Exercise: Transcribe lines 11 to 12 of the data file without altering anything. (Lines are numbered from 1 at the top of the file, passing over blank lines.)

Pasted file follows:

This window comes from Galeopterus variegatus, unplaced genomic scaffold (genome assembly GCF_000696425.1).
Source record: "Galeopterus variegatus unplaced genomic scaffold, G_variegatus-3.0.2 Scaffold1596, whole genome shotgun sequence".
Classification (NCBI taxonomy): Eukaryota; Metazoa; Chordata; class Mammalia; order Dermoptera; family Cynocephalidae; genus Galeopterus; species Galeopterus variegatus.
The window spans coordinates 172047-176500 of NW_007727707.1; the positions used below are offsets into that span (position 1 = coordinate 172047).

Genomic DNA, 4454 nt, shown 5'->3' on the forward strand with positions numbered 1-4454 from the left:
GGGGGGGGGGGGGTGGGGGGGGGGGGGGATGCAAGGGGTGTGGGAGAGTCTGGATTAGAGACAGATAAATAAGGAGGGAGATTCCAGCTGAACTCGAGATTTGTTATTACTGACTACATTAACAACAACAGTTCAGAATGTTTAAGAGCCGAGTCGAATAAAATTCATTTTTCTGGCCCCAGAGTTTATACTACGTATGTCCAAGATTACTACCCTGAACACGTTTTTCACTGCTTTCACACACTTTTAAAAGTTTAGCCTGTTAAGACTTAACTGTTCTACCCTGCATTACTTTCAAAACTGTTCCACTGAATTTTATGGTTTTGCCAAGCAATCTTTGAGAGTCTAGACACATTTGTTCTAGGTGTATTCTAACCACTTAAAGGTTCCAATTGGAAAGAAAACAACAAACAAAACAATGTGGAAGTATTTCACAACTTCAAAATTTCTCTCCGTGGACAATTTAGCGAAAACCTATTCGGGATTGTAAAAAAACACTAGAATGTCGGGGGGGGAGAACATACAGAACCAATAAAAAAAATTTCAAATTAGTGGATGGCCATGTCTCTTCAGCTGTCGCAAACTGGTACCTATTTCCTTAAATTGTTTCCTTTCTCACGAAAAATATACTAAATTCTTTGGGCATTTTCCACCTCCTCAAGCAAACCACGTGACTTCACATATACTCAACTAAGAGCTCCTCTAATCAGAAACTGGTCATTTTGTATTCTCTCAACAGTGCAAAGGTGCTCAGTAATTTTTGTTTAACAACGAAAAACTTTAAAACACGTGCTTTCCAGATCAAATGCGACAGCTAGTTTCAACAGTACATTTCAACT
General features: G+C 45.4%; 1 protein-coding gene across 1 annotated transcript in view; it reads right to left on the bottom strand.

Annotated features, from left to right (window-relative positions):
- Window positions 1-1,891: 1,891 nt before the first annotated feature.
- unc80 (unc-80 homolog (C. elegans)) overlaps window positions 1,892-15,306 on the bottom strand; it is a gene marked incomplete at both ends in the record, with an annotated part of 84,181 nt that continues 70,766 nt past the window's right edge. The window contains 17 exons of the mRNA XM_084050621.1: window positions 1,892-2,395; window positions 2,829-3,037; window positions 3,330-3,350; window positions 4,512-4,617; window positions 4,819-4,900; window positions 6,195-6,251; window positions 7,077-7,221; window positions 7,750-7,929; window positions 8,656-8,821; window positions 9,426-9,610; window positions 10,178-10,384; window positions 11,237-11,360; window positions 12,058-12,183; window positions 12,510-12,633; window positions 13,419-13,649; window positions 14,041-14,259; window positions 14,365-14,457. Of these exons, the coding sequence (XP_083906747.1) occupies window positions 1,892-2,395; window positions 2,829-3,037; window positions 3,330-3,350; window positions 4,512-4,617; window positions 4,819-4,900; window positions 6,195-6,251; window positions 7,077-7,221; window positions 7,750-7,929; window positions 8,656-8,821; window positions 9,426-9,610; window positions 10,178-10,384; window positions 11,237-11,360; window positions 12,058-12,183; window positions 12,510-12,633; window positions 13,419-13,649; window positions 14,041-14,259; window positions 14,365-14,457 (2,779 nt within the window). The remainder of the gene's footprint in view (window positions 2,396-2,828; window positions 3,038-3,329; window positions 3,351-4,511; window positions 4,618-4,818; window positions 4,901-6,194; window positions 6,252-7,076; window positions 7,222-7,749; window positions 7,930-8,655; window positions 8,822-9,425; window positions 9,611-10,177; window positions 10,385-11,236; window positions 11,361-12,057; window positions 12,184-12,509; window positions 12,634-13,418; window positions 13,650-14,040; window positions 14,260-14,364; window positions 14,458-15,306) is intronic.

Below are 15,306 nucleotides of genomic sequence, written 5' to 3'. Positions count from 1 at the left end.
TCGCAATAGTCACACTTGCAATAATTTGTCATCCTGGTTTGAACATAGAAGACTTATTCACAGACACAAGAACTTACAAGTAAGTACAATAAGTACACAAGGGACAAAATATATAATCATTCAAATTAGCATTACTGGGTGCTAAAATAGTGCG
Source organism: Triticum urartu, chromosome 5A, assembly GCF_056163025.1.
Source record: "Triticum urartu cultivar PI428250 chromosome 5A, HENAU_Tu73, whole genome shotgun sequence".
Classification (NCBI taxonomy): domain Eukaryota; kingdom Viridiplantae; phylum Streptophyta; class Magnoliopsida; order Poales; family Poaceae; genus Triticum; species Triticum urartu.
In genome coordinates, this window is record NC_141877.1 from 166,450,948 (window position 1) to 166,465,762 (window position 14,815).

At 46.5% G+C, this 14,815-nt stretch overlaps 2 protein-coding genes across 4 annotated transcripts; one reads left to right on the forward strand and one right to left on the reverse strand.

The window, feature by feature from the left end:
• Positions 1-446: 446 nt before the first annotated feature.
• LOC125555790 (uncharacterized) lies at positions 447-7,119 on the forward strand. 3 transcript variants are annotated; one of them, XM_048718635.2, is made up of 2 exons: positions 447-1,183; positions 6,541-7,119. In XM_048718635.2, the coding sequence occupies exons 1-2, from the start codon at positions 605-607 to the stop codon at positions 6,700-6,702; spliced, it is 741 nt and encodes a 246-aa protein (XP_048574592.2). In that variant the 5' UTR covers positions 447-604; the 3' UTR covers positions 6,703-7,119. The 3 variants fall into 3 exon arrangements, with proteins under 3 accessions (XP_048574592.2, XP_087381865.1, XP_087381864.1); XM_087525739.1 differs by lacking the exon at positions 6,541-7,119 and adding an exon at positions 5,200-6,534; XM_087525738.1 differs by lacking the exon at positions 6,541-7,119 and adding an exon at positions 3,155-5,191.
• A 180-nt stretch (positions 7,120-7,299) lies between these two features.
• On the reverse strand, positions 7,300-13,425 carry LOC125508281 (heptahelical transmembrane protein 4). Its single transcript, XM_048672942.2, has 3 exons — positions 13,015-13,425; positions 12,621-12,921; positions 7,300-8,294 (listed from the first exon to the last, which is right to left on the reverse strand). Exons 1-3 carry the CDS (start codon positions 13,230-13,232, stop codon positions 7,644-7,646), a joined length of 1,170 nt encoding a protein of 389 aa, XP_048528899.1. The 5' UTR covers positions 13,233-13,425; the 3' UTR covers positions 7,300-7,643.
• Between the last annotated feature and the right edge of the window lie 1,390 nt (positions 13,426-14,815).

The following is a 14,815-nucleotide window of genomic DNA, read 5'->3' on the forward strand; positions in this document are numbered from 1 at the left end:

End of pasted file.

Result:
Below are 15,306 nucleotides of genomic sequence, written 5' to 3'. Positions count from 1 at the left end.
TCGCAATAGTCACACTTGCAATAATTTGTCATCCTGGTTTGAACATAGAAGACTTATTCACAGACACAAGAACTTACAAGTAAGTACAATAAGTACACAAGGGACAAAATATATAATCATTCAAATTAGCATTACTGGGTGCTAAAATAGTGCG